The Fan Hitch Volume 5, Number 2, March 2003

Newsletter of the Inuit Sled Dog

Table of Contents

Editorial: The Blind Men and the Elephant
The Return
Dogs in Greenland
The Contribution of Dogs to Exploration in Antarctica
Page from the Behaviour Notebook: Raising Raven
Antarctic Sketches
Physiology of Sledge Dogs
The Qitdlarssuaq Chronicles, Part 2
News Briefs:
Thesis update
Blue Eye update
Product Review: DirectStop®
Book Review: Carved from the Land
Tip for the Trail: Re-lining Water Jug Caps
IMHO: Preservation vs. Saving

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              Editor: Sue Hamilton
              Webmaster: Mark Hamilton
The Fan Hitch Website and Publications of the Inuit Sled Dog– the quarterly Journal (retired in 2018) and PostScript – are dedicated to the aboriginal landrace traditional Inuit Sled Dog as well as related Inuit culture and traditions. 

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Teams in Greenland                                                                Ochovsky photo

Dogs in Greenland

by Lucien Ochovsky, Poprad, Slovak Republic

Greenlanders harness twelve or more Greenland Inuit Sled Dogs (GISD) to a sled. The selection of non-aggressive dogs ensures the cooperation of such a large number on a team. Each team is also extensively socialized so that they can travel together, and should it become entangled with another team a fight won't necessarily break out. The Greenlanders will chose to mate a bitch with a submissive dog, not the boss dog, in the hope that the more gentle qualities will be passed on.

The GISD has a strong pack and territory instinct. The hierarchy is fixed and fights are rare. The alpha dog and the alpha female keep order among the rest of the pack. Each dog knows its place in descending order. They pull in fan hitch and they are next to each other when they are fed. They wait for their turn.

Socialization starts at birth. The adult dogs are picketed two by two on one stake. The chain is four meters (13 ft) long and is attached with two swivel devices. Only pairs of dogs that get along together, usually a dominant and a submissive one, are staked together. Physical contact with neighboring dogs is not possible as two to five meters (6 ft to 17 ft) separates them. Each pack is tethered twenty to fifty meters (62 ft to 155 ft) from another pack. During a trip, dogs are picketed two-by-two on a stakeout chain or in a fan hitch. The end points of the lines are buried under the ice.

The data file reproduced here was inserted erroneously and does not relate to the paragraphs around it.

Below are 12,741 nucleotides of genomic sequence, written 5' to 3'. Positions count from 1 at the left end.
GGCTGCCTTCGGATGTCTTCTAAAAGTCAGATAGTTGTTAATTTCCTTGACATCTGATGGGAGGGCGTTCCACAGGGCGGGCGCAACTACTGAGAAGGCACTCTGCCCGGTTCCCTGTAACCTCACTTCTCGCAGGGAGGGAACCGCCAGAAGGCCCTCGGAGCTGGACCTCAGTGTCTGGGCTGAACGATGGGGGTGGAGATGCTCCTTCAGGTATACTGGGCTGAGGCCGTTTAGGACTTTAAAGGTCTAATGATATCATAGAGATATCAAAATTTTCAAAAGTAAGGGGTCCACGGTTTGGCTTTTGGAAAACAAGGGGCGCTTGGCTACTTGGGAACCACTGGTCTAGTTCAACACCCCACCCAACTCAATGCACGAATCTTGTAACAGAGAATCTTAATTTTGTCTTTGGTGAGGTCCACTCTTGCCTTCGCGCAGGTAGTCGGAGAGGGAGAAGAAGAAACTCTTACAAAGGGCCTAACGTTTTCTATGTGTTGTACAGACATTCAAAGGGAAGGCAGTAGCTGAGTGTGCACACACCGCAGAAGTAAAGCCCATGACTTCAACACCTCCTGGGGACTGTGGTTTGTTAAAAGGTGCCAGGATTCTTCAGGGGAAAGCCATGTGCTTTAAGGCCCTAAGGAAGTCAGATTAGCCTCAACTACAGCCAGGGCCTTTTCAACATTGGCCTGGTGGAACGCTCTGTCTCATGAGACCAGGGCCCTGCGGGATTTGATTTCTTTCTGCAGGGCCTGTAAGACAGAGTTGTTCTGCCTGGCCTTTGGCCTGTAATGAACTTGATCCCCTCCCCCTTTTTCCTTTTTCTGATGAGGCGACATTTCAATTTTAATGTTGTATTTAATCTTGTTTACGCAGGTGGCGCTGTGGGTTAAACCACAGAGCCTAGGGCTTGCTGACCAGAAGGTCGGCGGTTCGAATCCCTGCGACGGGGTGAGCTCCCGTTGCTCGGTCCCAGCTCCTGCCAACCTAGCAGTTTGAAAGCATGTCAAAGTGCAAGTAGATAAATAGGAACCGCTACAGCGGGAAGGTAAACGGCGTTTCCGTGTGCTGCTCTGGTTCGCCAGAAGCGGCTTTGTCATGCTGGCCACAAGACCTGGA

Bitches are provided with a wooden kennel. At first, puppies roam free. As they grow they are picketed. The bitch's male companion remains on the stake the whole time, including during the birthing. Never are two bitches picketed together. There are never more than two or three bitches in any one pack.

As they grow, the puppies explore the pack and come into contact with the other dogs. The adults generally avoid or ignore the juvenile dogs. They don't hurt them.

At about four months of age, the behavior of adult and young dogs begins to change. The juveniles start a process of integration into the pack. The adults begin to see challengers in the young dogs and try to subordinate them. The pups who do not submit are attacked, but can run out of the way since the adult is attached. Puppies are usually submissive but some are not. If they get caught by an adult they could be killed. Usually, pups respect the adults.

The pups know their territory and the members of their pack, which they distinguish them from other packs. Infringement on another pack's territory leads to a fight. Some pups get killed by the members of their own pack and sometimes by other packs. Only the healthy and submissive pups survive to take their place in the team. 

The GISD is not aggressive toward other dogs and never toward people. If a dog becomes aggressive, he is euthanized. Usually, only one or two pups make it to adulthood. They die of disease, freeze or are killed by adults. This is natural selection at work.

The well-socialized adults accept submissive dogs from another pack. The young dogs are exchanged with others packs. Dogs of the same sex and same litter may cause trouble. The Canadian Inuit say they are "of one mind".

The juvenile dogs run free alongside the sled. From time to time, they join the dogs in harness and imitate the pulling motion.

At the age of ten months, they are put in harness on the outside of the fan hitch. At this age, they are not able to pull for the whole journey and are allowed to run with a loose rope. They are prevented from getting behind the sled - a piece of wood is tied to the middle of all the lines so that if the pups were to go toward the back of the sled they cannot reach it. 

Weak dogs sometimes lie down, resigned, and are dragged by the rest of the team. Some hunters take the dog to the sled and strike his nose with the whip handle. Others simply allow the dog to rest on the sled, or to run free next to the sled for the last few kilometers.

After the first journey, the juvenile is staked out by himself for sometime before being picketed with an adult.

If an adult dog is introduced to a team, he has very little chance of survival. The pack rarely accepts a newcomer.

Such is a dog's life in Greenland.

Making camp in Greenland                              Ochovsky photo

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